Despite starting a good 45 minutes after its scheduled time, Miliyah Kato’s performance, her first ever in Seattle, wound up being one of the best things I experienced all con. After an extensive pre-show mini-documentary played showing all of Miliyah Kato’s many successes over the years, Miliyah’s DJ entered alone from stage left amid a bloom of fuchsia light and swirling sky blue spotlights and got the standing room crowd amped up with a very brief DJ set, complete with impressive speedy turntable scratching. With one final room-filling hall kick, Miliyah and her four backup dancers entered to endless cheering and a sky full of glow-sticks as the revered pop singer ran through a good portion of her most popular tracks, both among fans and on the Oricon charts, as well as a couple covers, one of Utada Hikaru and another from the My Neighbor Totoro soundtrack. I was immediately taken by Kato’s voice, which had the range and soulful vigor of the best R&B and pop singers of the 90’s and 2000’s, but musically her songs felt indebted to everything from sample-heavy Shibuya-kei music to modern EDM/pop crossover music, as well as the sort of dramatic, soaring Japanese pop music that Kato herself helped make a staple in the world of Japanese music.
More so in 2017 than any other year in the convention’s past, the ever-shifting tides in anime culture were extremely prevalent, with most anime series I remember being the shit back in my first few years in attendance being either gone entirely or just a minor footnote among the most cosplayed and most represented series. In the first couple cons I attended, it was impossible to go more than a couple minutes without seeing at least five Death Note, Lucky Star, D. Gray Man, or The Melancholy of Haruhi Suzumiya cosplays, but nowadays you would usually only be reminded that these more legacy anime series existed when you’d maybe see one person cosplaying a popular character or wearing a T-shirt, and even early-2010’s favorites that’ll never go away like Soul Eater and Ouran High School Host Club didn’t feel nearly as prevalent as you’d think given previous installments. While some that have been going to the con for years and years may feel old coming to the con and seeing old favorites become the classic rock of anime, the overwhelming presence of fresh, exciting new series like Re:Zero, Noragami and especially Yuri!! On Ice (the most popular anime at this year’s con, bar none) isn’t exactly an unfortunate trade-off.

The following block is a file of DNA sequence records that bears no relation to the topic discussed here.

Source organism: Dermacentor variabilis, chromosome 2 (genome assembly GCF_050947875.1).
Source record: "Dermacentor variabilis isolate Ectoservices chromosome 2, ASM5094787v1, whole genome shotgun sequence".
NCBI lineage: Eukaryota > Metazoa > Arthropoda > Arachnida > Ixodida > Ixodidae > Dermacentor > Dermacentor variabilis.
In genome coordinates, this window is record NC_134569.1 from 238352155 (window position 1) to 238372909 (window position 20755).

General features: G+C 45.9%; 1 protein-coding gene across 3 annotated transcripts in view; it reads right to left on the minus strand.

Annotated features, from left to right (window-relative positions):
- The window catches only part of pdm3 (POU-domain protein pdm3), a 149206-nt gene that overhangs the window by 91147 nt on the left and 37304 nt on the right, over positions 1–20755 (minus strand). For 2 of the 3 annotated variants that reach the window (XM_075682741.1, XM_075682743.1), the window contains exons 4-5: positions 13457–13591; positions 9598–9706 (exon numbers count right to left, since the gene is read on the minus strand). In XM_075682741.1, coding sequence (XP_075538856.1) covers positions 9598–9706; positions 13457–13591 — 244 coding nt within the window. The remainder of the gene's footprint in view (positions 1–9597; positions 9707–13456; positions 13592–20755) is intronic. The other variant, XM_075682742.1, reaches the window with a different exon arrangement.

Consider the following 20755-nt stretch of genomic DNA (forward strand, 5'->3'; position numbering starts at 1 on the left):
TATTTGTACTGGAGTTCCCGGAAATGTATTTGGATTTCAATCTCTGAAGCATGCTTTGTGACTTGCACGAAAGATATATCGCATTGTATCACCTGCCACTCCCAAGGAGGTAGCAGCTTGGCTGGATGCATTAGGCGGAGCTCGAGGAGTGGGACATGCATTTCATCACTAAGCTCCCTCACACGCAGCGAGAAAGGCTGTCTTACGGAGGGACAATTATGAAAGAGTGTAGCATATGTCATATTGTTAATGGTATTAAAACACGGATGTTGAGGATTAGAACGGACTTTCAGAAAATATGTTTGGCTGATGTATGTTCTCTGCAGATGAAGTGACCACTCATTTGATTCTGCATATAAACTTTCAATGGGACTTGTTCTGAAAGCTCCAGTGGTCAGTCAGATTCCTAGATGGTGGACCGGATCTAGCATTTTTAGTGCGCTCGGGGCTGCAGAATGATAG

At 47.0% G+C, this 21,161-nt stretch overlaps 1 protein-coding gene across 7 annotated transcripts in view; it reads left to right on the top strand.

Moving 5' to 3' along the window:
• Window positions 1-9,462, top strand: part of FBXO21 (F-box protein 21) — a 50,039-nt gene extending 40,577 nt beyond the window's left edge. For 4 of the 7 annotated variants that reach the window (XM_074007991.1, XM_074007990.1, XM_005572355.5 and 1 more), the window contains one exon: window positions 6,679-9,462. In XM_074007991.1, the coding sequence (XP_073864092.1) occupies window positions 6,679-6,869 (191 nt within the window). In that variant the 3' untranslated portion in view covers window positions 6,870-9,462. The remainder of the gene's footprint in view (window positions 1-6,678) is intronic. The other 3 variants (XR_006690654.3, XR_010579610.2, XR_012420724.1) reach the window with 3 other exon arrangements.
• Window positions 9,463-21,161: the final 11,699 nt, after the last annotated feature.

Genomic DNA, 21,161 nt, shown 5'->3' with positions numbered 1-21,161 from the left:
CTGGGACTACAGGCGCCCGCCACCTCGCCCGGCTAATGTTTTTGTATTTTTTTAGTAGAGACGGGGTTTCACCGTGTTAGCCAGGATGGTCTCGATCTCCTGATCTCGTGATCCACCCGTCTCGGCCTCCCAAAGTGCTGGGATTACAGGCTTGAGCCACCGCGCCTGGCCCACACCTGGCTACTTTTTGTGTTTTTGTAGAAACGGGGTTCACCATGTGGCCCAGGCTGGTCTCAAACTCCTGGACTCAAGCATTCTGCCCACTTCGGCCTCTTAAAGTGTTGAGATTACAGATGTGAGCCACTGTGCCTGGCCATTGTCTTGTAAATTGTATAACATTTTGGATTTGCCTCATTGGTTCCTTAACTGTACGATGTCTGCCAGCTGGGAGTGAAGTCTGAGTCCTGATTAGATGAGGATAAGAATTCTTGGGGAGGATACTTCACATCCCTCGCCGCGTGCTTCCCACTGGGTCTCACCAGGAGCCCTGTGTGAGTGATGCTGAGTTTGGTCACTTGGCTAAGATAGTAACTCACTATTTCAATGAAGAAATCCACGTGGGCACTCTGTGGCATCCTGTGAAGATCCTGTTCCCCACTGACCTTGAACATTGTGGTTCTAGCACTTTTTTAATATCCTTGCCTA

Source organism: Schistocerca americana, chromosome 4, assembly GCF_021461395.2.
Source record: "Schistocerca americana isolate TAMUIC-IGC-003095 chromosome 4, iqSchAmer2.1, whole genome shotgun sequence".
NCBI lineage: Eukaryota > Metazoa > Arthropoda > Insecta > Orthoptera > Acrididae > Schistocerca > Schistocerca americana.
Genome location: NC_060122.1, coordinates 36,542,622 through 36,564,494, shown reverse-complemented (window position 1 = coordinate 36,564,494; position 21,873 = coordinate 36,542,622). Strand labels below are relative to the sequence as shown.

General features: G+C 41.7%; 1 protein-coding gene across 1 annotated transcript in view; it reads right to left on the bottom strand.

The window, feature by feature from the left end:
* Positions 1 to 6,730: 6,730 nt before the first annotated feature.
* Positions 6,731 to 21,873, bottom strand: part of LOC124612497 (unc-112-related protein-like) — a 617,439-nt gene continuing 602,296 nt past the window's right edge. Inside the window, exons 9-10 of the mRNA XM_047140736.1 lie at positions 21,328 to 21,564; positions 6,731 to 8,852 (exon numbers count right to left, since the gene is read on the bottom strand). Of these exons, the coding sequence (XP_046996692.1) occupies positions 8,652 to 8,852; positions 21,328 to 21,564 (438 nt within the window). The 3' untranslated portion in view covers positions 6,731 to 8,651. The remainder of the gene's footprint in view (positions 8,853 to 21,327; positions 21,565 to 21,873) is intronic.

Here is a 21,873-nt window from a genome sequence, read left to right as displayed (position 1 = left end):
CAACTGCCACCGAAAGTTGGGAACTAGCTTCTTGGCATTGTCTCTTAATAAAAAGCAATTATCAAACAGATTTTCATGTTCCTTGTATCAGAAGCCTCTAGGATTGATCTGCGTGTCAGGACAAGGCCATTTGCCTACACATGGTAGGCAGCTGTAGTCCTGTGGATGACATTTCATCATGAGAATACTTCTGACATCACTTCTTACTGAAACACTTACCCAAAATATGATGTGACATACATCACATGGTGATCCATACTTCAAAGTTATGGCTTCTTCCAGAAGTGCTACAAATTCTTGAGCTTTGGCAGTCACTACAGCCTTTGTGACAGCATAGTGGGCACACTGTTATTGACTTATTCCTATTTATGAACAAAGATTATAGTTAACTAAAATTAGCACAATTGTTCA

Any attendee will tell you that Sakura-Con isn’t a flawlessly-executed convention, but there’s an earnestness and inviting love in the air that makes it impossible to walk away with more bad memories than good. No matter how hardcore invested in the anime community you are, or how many expensive figurines of your favorite anime girls you happen to have in your room, Sakura-Con has a little something for everyone, and its friendliness encourages not only getting out of the house and supporting a community you consider yourself within, but also socializing and meeting other people whom are just as into your very specific hobbies as you. While its main focus may be more niche than, say, Emerald City Comicon, Sakura-Con is a place where you’ll feel welcome no matter what, and it’s only when your sad, but bittersweet Sunday at the con ends and you find yourself already ready to pull the trigger on an early pass for next year’s con that you truly find out why Sakura-Con has the hagiographic reputation that it does.